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Monday, May 23, 2011
3:00 PM - 4:00 PM
CNLS Conference Room (TA-3, Bldg 1690)


Unsteady wandering magnetic field lines, turbulence and laboratory flux ropes

Tom Intrator
P-24, LANL

In solar, magnetosphere, astrophysical and laboratory plasma settings, magnetic field structures play a fundamental role by mediating interchange of energy between fluid flows, magnetic and electric fields and fast particles. Unifying features of magnetic reconnection and turbulence are three dimensional (3D), patchy, unsteady, and bursty. We describe earth bound laboratory experimental investigations of macroscopic field lines that occupy cross sectional areas, and fill 3-D volumes as flux tubes or flux ropes, and are physically meaningful objects with their own mass and dynamics. Ideal 1-D magnetic field lines do not exist, but rather flux ropes form the “building blocks” of magneto-hydro-dynamics (MHD), and are ubiquitous in nature and laboratory fusion experiments. Laboratory investigations with the Reconnection Scaling Experiment RSX, use experimental probes inside flux ropes to measure the magnetic and electric fields, current density, density, temperature, and pressure. Magnetic field lines can be traced from data sets in a 3-D volume, and turbulent statistics can be evaluated. Understanding the dynamics of flux ropes is key to many important astrophysical phenomena. * Support from NASA grant NNH10A0441 & Center for Magnetic Self Organization NSF-OFES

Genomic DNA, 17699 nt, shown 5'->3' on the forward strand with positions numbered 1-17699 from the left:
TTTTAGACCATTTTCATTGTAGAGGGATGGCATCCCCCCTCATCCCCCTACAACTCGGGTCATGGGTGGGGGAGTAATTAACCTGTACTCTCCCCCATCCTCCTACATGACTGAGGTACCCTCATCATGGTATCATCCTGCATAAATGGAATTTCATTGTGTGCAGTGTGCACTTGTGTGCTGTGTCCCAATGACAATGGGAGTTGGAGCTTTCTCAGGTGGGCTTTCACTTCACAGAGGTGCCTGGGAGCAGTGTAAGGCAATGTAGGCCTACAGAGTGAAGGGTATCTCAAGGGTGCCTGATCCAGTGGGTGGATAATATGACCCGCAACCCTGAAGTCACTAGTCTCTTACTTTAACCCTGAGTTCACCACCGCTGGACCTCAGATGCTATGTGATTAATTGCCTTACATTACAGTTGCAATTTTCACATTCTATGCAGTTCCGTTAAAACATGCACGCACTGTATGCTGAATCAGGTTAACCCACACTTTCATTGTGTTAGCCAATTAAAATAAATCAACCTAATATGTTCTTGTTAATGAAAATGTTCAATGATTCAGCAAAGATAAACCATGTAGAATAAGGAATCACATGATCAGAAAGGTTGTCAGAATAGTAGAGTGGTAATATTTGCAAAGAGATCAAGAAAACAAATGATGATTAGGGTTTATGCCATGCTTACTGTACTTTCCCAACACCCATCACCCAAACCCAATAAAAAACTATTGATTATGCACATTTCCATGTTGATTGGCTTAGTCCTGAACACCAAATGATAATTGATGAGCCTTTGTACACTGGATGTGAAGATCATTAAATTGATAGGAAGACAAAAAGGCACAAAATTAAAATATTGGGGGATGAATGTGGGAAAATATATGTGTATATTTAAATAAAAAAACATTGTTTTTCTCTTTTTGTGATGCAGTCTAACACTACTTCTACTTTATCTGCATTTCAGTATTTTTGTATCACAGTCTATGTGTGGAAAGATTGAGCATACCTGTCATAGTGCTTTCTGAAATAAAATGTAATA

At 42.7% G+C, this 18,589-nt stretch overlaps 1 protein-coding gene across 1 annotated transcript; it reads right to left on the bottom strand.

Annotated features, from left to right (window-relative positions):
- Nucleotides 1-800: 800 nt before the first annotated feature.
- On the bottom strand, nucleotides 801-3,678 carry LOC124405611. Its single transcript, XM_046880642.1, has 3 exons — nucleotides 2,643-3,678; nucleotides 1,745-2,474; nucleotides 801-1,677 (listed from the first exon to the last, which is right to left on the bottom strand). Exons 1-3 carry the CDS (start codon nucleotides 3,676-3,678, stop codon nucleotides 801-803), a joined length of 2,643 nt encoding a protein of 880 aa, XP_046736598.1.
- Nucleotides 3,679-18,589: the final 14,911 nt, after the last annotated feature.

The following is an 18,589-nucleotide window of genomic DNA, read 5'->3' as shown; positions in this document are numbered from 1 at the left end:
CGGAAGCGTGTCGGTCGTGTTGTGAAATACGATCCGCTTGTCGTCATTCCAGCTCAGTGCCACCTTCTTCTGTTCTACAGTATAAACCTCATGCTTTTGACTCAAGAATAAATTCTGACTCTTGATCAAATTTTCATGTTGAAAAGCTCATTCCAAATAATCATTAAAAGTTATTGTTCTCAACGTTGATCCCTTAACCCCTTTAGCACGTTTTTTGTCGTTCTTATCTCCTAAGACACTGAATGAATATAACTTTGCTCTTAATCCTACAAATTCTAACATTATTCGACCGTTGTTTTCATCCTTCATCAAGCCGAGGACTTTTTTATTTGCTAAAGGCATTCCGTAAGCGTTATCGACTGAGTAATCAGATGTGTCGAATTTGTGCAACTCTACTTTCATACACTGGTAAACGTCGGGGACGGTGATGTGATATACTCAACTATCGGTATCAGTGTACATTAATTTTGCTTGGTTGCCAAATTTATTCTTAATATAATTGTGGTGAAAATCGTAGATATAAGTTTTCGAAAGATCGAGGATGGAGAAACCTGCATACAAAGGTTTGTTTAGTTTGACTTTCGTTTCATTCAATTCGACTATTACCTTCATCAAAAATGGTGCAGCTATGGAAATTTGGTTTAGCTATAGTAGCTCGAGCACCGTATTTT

Host: Robert Ecke, CNLS, 667-1444,